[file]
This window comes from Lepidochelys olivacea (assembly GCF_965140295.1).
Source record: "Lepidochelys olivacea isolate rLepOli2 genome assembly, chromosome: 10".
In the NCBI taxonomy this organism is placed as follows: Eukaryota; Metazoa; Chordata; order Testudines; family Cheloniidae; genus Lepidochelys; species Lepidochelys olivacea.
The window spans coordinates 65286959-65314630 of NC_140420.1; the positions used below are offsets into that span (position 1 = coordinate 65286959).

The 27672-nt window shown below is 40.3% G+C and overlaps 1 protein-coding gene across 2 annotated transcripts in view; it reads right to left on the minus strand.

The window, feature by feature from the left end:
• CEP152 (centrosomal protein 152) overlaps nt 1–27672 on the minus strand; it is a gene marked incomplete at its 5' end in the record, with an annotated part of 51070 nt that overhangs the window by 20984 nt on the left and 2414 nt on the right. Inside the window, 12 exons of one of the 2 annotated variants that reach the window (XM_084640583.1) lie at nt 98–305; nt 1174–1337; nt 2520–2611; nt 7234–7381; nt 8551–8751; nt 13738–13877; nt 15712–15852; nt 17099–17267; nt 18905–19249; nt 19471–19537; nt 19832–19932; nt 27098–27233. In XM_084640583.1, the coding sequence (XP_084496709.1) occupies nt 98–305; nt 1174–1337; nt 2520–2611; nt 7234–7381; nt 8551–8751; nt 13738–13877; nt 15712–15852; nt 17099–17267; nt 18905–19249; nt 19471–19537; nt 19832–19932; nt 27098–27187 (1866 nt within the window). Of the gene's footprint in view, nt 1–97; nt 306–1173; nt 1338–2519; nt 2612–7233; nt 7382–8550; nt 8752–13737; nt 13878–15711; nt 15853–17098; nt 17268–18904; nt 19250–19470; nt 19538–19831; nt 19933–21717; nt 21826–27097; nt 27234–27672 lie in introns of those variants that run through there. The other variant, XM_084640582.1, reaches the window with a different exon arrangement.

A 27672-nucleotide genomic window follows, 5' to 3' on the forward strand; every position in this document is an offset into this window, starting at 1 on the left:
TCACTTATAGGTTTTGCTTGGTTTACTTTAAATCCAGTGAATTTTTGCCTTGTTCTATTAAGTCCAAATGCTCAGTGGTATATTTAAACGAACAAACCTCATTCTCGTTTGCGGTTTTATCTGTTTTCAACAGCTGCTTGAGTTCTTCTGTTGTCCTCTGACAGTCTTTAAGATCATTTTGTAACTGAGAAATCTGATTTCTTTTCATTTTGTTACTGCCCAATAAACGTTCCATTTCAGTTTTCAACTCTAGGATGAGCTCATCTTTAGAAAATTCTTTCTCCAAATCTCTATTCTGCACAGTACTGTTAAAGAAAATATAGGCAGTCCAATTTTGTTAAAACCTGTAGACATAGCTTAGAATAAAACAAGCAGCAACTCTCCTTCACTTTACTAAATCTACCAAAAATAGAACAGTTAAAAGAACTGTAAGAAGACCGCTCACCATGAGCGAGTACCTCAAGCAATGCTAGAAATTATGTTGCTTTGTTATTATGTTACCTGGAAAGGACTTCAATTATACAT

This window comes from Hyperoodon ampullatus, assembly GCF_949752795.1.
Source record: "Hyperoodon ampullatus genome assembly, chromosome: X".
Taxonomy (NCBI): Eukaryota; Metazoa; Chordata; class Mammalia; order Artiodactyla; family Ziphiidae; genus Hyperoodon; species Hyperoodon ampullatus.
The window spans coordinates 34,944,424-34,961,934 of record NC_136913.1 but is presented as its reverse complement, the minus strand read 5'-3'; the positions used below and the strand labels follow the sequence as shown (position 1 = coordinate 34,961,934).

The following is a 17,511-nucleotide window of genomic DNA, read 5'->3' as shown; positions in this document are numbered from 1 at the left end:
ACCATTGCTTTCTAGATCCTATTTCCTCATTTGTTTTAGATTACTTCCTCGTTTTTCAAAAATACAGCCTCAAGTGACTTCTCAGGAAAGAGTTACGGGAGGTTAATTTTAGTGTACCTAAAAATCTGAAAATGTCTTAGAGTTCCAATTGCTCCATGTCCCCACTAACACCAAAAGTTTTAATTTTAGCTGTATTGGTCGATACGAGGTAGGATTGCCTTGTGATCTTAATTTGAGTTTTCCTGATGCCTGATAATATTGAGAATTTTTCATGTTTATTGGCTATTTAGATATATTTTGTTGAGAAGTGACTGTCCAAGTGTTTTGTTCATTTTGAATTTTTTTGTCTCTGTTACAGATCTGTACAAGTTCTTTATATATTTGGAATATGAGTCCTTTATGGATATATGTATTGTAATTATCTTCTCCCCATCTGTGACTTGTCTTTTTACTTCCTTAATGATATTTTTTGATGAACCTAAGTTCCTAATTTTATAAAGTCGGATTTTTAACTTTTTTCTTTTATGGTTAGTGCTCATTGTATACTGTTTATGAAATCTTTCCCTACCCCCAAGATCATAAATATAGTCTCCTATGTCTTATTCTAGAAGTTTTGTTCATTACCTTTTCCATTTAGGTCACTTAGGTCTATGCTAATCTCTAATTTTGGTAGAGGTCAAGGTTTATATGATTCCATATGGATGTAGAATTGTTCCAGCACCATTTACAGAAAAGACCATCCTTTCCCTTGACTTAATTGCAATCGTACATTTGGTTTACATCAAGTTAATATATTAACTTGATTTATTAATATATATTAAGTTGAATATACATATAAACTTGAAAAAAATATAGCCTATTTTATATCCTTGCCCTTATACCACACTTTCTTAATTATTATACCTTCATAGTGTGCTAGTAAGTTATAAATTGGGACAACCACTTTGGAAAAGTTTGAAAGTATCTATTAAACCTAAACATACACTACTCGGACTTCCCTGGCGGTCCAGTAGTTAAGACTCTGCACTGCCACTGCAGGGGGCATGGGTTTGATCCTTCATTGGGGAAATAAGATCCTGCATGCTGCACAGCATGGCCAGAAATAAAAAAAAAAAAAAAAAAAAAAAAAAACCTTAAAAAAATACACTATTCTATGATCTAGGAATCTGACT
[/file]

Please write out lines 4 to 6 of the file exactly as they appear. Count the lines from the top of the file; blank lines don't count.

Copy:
The window spans coordinates 65286959-65314630 of NC_140420.1; the positions used below are offsets into that span (position 1 = coordinate 65286959).

The 27672-nt window shown below is 40.3% G+C and overlaps 1 protein-coding gene across 2 annotated transcripts in view; it reads right to left on the minus strand.

The window, feature by feature from the left end: